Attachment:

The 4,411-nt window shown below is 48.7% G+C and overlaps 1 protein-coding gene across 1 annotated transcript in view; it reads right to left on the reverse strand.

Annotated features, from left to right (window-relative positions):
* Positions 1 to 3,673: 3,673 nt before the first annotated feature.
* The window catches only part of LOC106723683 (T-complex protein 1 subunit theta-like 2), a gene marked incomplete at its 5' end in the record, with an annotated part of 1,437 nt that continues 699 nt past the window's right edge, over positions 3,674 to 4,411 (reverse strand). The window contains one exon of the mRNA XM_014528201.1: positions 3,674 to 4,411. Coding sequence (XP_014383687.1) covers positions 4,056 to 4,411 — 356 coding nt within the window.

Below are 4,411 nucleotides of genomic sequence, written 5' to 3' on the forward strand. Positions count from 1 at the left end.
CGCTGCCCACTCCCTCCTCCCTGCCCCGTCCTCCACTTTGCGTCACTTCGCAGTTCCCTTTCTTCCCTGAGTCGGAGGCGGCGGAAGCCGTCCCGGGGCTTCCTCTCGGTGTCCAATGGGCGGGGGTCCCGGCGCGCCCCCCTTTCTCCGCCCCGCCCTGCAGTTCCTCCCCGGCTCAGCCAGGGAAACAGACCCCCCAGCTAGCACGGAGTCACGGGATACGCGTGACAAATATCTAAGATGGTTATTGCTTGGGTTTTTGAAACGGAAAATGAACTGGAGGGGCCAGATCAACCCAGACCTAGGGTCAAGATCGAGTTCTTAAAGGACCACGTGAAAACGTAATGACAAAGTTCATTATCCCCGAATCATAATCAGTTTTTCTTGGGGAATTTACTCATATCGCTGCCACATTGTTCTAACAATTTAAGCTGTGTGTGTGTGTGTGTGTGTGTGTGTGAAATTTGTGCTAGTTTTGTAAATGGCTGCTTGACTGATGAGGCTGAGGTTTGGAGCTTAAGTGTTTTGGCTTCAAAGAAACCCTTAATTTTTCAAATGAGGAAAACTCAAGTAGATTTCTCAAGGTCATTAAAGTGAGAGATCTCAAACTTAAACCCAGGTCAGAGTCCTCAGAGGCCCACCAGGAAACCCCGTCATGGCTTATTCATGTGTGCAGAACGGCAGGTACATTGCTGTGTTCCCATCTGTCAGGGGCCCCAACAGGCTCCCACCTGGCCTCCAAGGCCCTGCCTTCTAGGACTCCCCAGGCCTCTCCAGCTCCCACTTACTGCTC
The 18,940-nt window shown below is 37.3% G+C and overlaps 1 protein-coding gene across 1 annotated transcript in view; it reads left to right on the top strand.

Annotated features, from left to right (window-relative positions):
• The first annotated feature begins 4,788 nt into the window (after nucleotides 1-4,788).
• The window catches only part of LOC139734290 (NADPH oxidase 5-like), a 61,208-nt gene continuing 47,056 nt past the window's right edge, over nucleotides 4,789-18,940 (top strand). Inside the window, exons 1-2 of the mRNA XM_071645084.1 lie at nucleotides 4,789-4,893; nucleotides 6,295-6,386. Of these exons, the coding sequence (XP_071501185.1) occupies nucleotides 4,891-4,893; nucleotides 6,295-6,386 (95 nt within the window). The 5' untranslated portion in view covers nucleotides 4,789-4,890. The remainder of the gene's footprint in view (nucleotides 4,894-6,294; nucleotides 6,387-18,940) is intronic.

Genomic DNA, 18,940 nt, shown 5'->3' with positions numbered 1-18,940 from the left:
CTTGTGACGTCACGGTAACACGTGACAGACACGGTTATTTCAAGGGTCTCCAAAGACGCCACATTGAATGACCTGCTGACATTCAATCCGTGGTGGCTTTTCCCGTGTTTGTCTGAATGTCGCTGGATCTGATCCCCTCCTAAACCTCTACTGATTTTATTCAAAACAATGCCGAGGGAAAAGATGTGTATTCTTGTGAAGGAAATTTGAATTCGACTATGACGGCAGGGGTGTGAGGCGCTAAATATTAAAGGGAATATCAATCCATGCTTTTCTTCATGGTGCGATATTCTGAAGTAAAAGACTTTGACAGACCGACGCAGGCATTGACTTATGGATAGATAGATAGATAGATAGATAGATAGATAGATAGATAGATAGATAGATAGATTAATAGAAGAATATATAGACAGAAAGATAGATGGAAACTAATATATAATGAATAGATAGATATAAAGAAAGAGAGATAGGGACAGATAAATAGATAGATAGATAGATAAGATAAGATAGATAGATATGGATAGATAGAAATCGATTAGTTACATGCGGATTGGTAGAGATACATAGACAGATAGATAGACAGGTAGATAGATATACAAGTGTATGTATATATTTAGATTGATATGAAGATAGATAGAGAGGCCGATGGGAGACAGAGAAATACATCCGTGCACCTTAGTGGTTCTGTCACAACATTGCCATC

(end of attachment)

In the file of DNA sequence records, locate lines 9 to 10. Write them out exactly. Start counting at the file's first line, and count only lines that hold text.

• The first annotated feature begins 4,788 nt into the window (after nucleotides 1-4,788).
• The window catches only part of LOC139734290 (NADPH oxidase 5-like), a 61,208-nt gene continuing 47,056 nt past the window's right edge, over nucleotides 4,789-18,940 (top strand). Inside the window, exons 1-2 of the mRNA XM_071645084.1 lie at nucleotides 4,789-4,893; nucleotides 6,295-6,386. Of these exons, the coding sequence (XP_071501185.1) occupies nucleotides 4,891-4,893; nucleotides 6,295-6,386 (95 nt within the window). The 5' untranslated portion in view covers nucleotides 4,789-4,890. The remainder of the gene's footprint in view (nucleotides 4,894-6,294; nucleotides 6,387-18,940) is intronic.